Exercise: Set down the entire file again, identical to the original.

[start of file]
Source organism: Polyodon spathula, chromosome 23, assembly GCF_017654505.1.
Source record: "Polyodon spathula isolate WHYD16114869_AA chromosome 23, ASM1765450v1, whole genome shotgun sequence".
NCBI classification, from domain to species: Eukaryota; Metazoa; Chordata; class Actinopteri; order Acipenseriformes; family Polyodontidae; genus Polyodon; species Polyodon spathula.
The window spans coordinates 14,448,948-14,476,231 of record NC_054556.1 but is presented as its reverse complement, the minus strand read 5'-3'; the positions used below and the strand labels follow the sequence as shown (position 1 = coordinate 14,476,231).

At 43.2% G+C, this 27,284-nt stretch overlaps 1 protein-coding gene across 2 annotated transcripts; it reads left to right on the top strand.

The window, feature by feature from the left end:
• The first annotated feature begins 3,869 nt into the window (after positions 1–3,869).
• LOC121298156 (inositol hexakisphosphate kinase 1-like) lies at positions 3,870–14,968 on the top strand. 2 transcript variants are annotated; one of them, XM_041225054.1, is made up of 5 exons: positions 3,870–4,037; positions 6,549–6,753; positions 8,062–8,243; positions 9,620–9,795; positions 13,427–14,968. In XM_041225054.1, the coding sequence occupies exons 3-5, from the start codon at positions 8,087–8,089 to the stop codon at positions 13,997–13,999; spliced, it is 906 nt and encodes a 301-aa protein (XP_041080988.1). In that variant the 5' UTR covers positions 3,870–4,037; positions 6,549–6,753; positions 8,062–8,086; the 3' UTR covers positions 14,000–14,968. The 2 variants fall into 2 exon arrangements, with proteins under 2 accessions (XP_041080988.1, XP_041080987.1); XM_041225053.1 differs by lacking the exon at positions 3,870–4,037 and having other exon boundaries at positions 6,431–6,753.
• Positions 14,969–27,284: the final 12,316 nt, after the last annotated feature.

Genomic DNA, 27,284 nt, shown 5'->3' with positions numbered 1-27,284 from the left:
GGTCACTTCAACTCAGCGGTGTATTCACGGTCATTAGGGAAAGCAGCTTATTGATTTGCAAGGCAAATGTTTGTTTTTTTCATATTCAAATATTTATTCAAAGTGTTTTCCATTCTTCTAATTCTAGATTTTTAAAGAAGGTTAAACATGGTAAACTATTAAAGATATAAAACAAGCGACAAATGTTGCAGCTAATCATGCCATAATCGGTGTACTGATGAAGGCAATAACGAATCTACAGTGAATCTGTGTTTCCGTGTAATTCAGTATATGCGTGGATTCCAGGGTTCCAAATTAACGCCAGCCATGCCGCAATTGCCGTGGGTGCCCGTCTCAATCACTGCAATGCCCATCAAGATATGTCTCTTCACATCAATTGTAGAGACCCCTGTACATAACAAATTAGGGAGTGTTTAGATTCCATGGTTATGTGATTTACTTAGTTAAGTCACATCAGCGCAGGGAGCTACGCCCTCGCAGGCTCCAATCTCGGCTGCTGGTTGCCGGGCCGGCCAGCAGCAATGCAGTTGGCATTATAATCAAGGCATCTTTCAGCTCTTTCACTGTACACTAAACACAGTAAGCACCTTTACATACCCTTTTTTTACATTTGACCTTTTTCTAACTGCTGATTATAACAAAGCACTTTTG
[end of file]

Source organism: Polyodon spathula, chromosome 23, assembly GCF_017654505.1.
Source record: "Polyodon spathula isolate WHYD16114869_AA chromosome 23, ASM1765450v1, whole genome shotgun sequence".
NCBI classification, from domain to species: Eukaryota; Metazoa; Chordata; class Actinopteri; order Acipenseriformes; family Polyodontidae; genus Polyodon; species Polyodon spathula.
The window spans coordinates 14,448,948-14,476,231 of record NC_054556.1 but is presented as its reverse complement, the minus strand read 5'-3'; the positions used below and the strand labels follow the sequence as shown (position 1 = coordinate 14,476,231).

At 43.2% G+C, this 27,284-nt stretch overlaps 1 protein-coding gene across 2 annotated transcripts; it reads left to right on the top strand.

The window, feature by feature from the left end:
• The first annotated feature begins 3,869 nt into the window (after positions 1–3,869).
• LOC121298156 (inositol hexakisphosphate kinase 1-like) lies at positions 3,870–14,968 on the top strand. 2 transcript variants are annotated; one of them, XM_041225054.1, is made up of 5 exons: positions 3,870–4,037; positions 6,549–6,753; positions 8,062–8,243; positions 9,620–9,795; positions 13,427–14,968. In XM_041225054.1, the coding sequence occupies exons 3-5, from the start codon at positions 8,087–8,089 to the stop codon at positions 13,997–13,999; spliced, it is 906 nt and encodes a 301-aa protein (XP_041080988.1). In that variant the 5' UTR covers positions 3,870–4,037; positions 6,549–6,753; positions 8,062–8,086; the 3' UTR covers positions 14,000–14,968. The 2 variants fall into 2 exon arrangements, with proteins under 2 accessions (XP_041080988.1, XP_041080987.1); XM_041225053.1 differs by lacking the exon at positions 3,870–4,037 and having other exon boundaries at positions 6,431–6,753.
• Positions 14,969–27,284: the final 12,316 nt, after the last annotated feature.

Genomic DNA, 27,284 nt, shown 5'->3' with positions numbered 1-27,284 from the left:
GGTCACTTCAACTCAGCGGTGTATTCACGGTCATTAGGGAAAGCAGCTTATTGATTTGCAAGGCAAATGTTTGTTTTTTTCATATTCAAATATTTATTCAAAGTGTTTTCCATTCTTCTAATTCTAGATTTTTAAAGAAGGTTAAACATGGTAAACTATTAAAGATATAAAACAAGCGACAAATGTTGCAGCTAATCATGCCATAATCGGTGTACTGATGAAGGCAATAACGAATCTACAGTGAATCTGTGTTTCCGTGTAATTCAGTATATGCGTGGATTCCAGGGTTCCAAATTAACGCCAGCCATGCCGCAATTGCCGTGGGTGCCCGTCTCAATCACTGCAATGCCCATCAAGATATGTCTCTTCACATCAATTGTAGAGACCCCTGTACATAACAAATTAGGGAGTGTTTAGATTCCATGGTTATGTGATTTACTTAGTTAAGTCACATCAGCGCAGGGAGCTACGCCCTCGCAGGCTCCAATCTCGGCTGCTGGTTGCCGGGCCGGCCAGCAGCAATGCAGTTGGCATTATAATCAAGGCATCTTTCAGCTCTTTCACTGTACACTAAACACAGTAAGCACCTTTACATACCCTTTTTTTACATTTGACCTTTTTCTAACTGCTGATTATAACAAAGCACTTTTG